Trans NHS staff can treat patients who request same-sex care for intimate procedures

Trans NHS staff can treat patients who request same-sex care for intimate procedures

Trans NHS staff may treat patients who request same-sex care for intimate procedures, a report suggests.

According to a letter seen by the think tank Policy Exchange, the North Bristol NHS Trust cannot guarantee that patients receive treatment for a doctor of the same sex if requested.

The letter, written by the trust’s former CEO, Evelyn Barker, in February 2021 also suggests that the trust does not require doctors to reveal their gender.

In response to a number of complaints from a member of the public about the trust’s policies and practices, Ms. Barker explained how it ensures “patient informed consent in accordance with the law”.

The letter said that details about the doctors involved in a patient’s treatment may be relevant to a patient giving informed consent.

“However, there is no requirement for physicians reveal your gender identity,” He said.

It added: “The Trust accepts that there may be some exceptions where a transgender person is expected to disclose their gender identity, such as when they are required to personally care for vulnerable people.”

There are no details about the exceptions.

However, the letter did not provide details on what exceptions they may include.

“This declaration will be rare and, where the staff member has their Gender Recognition Certificate and has fully transitioned to their preferred gender, this will not apply,” it added.

It also does not define what “fully transitioned” means.

With informed consent, a patient can refuse treatment at any time if they are not satisfied with the doctor or the treatment offered.

The think tank said a recent search of the trust’s privacy and dignity policies gave no indication that it has changed its position since the letter was published.

It comes after the Equality and Human Rights Commission published guidance earlier this year. surrounding single-sex spaces and the legitimate reasons for excluding trans people from them.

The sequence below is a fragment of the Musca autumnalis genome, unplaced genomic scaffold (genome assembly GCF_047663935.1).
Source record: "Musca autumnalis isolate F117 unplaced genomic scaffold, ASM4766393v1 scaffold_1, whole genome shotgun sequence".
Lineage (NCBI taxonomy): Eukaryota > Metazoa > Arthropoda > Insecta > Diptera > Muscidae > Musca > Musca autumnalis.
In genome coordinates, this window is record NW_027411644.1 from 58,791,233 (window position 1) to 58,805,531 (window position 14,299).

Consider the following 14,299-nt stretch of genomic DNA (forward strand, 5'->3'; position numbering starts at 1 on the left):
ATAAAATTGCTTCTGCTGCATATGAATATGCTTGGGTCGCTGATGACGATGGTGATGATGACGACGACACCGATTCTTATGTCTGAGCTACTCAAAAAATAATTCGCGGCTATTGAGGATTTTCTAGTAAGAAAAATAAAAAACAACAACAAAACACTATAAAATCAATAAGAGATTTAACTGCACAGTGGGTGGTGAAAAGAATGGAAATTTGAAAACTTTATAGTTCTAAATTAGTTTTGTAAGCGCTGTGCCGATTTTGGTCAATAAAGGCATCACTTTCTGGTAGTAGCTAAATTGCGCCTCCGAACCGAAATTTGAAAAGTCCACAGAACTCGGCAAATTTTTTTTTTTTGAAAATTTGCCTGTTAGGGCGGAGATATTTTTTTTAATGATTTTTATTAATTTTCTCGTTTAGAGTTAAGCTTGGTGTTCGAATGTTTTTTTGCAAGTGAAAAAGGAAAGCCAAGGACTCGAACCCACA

Examples of single-sex services where trans people might be excluded include wards in hospitals where “users need care, supervision or special attention”.

Policy implications are ‘considerable’

In a report exploring the letter and “Gender Identity Ideology” in the NHS, Policy Exchange said that “the implications of this policy for patient consent are considerable.”

“Under the Health and Social Care Act of 2008, a doctor is legally required to obtain the patient’s consent before carrying out any treatment, test or examination,” the report says.

He added: “If a patient needed to undergo a particular surgery, they could consent to the actual surgery being carried out, but they would most likely remove this consent if they understood that the surgeon proposing to perform the surgery actually is not trained.

“The principle of same-sex intimate care is based on the notion that a patient can consent to treatment only when he knows the sex of the treating physician.

“A person’s right to same-sex intimate care must be respected in the interests of patient safety, dignity and privacy.”

The report states that intimate care can be “distressing and naturally undignified,” particularly for women who may have additional protected characteristics, such as religion or disability.

Disclosure Need

“Patient consent with respect to same-sex intimate care is based on the patient knowing the biological sex of the person treating them,” he added. “This is impossible if Trust staff are not required to disclose this when a concern may be raised.”

Policy Exchange said the trust is “unlikely to be unique” in its position as it is acting in accordance with NHS guidance.

The letter cited guidance from England’s NHS on same-sex wards, which includes “allowing trans people to be accommodated according to their presentation, the way they dress and the name and pronouns they currently use.”

“This may not always agree with the physical sexual aspect of the breast or genitals,” He said.

The trust also said it was acting in accordance with the Human Rights Act and its duties in relation to the protected characteristics defined by the Equality Act 2010.

In a series of recommendations, Policy Exchange said the trust should uphold a patient’s right to same-sex intimate care and same-sex wards, and England’s NHS should review its guidance on same-sex wards.

NHS is ‘seriously compromised’

In the foreword to the report, Nimco Ali, a former government adviser and women’s rights campaigner, said the letter provided further evidence that “reveals that the NHS is seriously compromised by an ideology that is undermining the rights of women and girls”.

He added: “Of course, transgender people also face a very real kind of discriminationand the law must protect them and allow them to live their lives freely.

“But when it comes to conflicting rights in a public institution like the NHS, decisions need to be made with democratic consensus and full understanding that certain policies cannot be blindly endorsed simply because a minority is screaming the loudest for them.”

The trust said it had nothing more to add to the information in the letter.

NHS England said a review, led by Ruth May, the head nurse, was underway into the same-sex ward orientation.

Leave a Reply

Your email address will not be published. Required fields are marked *

You May Also Like